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Pages (PDF): 142
Publication Date: 1876
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Not to trouble the reader with an account of the route to India, viâ Brindisi, I will commence the narrative of my adventures at Cairo, where most of the party who were going to shoot in Abyssinia were assembled.
We had a very jolly time of it at Cairo, and amused ourselves in the usual way, by riding donkeys through the bazaars and trying to win money from the Greeks, who keep all the gambling-houses. Of course most of the time was employed in making preparations for the journey to, and for travelling in, Abyssinia.
We all went and paid our respects to the Khedive, being introduced by Her Majesty's Consul, Major-General Staunton. His Highness the Khedive was very civil and courteous, and said he would give us letters to the different Governors of the Egyptian Provinces through which we were likely to pass. He also provided all of us with firmans.
A day or two afterwards we received invitations to a soirée théâtrale, given at the Palace of Kasr-el-Nil. This lordly "palace" is simply a large wooden structure on the banks of the Nile, close to the great barracks in which most of the troops of Cairo are quartered.
The entertainment was particularly dull, and the only thing that enlivened us at all was the excessive crush of the company going up the wooden stairs, which made the whole place shake. Just as we were entering the room the floor creaked loudly, and the company parted as if a shell had burst in the midst of them; I thought the whole place was coming down. Luckily, there was no panic, or I do not know what would have happened, as we were at the top of the house, having gone up about six flights of stairs, and the room was full. There was an elaborate supper afterwards, for which I did not stop. I was only too glad during the first pause to leave so hot an entertainment.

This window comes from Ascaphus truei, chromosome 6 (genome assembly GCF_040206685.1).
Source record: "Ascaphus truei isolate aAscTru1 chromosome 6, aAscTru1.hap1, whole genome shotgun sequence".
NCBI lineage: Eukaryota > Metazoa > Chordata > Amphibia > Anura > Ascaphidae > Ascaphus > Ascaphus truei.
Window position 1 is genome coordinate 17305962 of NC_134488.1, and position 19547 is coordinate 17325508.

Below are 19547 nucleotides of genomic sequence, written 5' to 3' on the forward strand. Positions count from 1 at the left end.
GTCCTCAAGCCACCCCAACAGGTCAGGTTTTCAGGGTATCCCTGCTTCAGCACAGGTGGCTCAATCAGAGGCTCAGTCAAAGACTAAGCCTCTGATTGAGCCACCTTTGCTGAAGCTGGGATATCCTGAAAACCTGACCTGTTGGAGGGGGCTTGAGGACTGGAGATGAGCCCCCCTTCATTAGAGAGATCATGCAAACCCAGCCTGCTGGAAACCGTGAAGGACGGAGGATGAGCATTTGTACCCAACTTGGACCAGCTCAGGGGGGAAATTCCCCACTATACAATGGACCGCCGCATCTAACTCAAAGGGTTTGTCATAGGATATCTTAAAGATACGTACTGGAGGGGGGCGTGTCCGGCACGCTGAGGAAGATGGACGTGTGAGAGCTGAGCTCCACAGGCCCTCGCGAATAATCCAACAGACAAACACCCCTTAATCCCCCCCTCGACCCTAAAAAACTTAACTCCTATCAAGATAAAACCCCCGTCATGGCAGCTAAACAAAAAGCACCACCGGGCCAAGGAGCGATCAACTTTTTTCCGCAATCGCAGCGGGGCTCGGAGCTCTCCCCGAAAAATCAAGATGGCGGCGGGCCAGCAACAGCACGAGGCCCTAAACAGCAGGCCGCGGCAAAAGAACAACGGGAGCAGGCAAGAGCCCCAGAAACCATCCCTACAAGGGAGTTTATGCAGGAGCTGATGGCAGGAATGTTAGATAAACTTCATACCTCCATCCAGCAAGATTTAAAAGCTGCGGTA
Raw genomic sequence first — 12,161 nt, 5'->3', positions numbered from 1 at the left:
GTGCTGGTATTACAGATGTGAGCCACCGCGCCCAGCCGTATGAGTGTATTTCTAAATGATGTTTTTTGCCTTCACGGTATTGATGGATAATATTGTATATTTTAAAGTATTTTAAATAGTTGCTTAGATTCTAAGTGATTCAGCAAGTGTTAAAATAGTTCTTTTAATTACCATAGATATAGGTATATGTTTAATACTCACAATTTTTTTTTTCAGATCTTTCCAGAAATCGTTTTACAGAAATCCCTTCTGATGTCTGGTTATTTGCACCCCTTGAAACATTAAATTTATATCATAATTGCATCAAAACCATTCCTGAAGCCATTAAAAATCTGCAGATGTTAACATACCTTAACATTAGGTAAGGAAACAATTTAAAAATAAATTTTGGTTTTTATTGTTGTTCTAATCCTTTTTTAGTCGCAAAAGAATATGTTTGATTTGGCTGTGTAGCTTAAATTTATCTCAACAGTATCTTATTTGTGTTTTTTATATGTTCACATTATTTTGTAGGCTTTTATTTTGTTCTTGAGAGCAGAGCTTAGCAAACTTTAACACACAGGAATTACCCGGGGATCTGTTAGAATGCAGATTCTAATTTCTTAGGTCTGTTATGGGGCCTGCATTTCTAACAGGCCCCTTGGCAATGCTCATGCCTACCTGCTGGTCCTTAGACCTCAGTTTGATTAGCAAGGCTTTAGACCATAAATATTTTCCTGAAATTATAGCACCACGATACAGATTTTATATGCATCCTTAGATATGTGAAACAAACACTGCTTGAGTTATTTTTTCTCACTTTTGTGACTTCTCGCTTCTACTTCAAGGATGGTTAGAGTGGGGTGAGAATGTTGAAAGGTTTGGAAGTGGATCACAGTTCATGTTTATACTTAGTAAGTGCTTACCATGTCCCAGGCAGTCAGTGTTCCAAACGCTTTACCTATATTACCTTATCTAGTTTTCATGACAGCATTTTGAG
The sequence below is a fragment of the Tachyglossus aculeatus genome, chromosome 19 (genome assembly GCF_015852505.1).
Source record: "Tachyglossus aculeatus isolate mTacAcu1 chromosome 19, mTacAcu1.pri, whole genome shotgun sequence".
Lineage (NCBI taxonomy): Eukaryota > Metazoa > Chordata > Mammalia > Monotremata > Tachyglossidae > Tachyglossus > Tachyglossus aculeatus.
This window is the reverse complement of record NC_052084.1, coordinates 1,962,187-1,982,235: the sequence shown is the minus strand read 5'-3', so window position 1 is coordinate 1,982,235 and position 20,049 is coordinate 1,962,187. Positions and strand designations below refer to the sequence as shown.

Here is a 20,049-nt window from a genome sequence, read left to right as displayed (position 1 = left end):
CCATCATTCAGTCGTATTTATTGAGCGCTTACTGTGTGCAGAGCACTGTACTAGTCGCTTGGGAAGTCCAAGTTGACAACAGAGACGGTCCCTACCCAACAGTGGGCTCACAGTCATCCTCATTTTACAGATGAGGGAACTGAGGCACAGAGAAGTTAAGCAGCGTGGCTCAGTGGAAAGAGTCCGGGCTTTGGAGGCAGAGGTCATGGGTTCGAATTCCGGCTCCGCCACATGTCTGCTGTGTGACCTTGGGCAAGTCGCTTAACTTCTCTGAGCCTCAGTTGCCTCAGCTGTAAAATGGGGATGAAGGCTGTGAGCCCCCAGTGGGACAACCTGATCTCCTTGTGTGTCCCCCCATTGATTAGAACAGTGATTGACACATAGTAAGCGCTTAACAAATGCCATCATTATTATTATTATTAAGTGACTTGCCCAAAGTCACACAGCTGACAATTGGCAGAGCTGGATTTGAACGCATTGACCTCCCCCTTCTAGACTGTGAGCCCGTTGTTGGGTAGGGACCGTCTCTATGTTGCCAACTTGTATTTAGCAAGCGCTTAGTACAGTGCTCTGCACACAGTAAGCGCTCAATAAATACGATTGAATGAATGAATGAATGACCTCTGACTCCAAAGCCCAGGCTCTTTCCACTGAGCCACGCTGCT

One Sunday afternoon we drove out to the Pyramids, and ate lunch under some trees, sitting on one of those broken Egyptian wheels which are used for raising water. Afterwards we went inside the Pyramids; it was very warm work, and we were forced to buy quantities of antiquities, which, I believe, are manufactured in Birmingham.
I found I had to take off my boots in scrambling down a labyrinth of narrow passages inside of the Pyramid to get to the King's Chamber, for I had twice been thrown on my back through having nails in my boots.
After having spent ten days at Cairo, I resolved to start for Suez in order to make arrangements, and to gain information about Abyssinia. By great luck I met an Abyssinian merchant, quite a young fellow, in the bazaar at Suez, who said he would go to Abyssinia as my servant, and he turned out to be very useful, as he could speak Amharic, Arabic, and Hindustanee, as well as English. Petros, such was his name, followed me through Abyssinia, and nursed me with great care when I fell very ill on my return to the coast. I arrived at Suez just before H., who was to go to Abyssinia with me; he had come from Southampton by the P. and O. steamer, and I was delighted to have arranged so nicely with him as to suit our mutual convenience.
I learnt that my provisions had all arrived safely by the P. and O., but not my heavy guns nor ammunition. What had become of them I could not make out, as Rigby, of St. James's Street, had most distinct orders in writing to send them to Suez. It turned out afterwards that the P. and O. Company, through carelessness, had sent the guns on to Pointe de Galle; they arrived in Abyssinia the day before we started for the Tackazzee, where the big game is to be found. H. and I were hard at work for two days shifting the provisions from the big boxes in which they had come out into smaller ones, in order that these might be carried on camels and mules. I bought a few necessary articles at the P. and O. stores, such as a large frying-pan, a common kettle, etc., for rough camping work; most of the other things I had purchased in London, and I would recommend all other travellers to do the same. I bought all my provisions from the Army and Navy Co-operative Stores, Victoria Street; and I take this opportunity of stating that, not only were they so well packed that nothing was broken, but also that during the very great heat and exceedingly dry cold winds in Abyssinia not one thing failed, and every article of the provisions came out as fresh as if I had sent for and got it that day from the stores. The boxes in which the stores were packed I had made from an army pattern; it is the one used in the infantry to carry the carpenters' tools.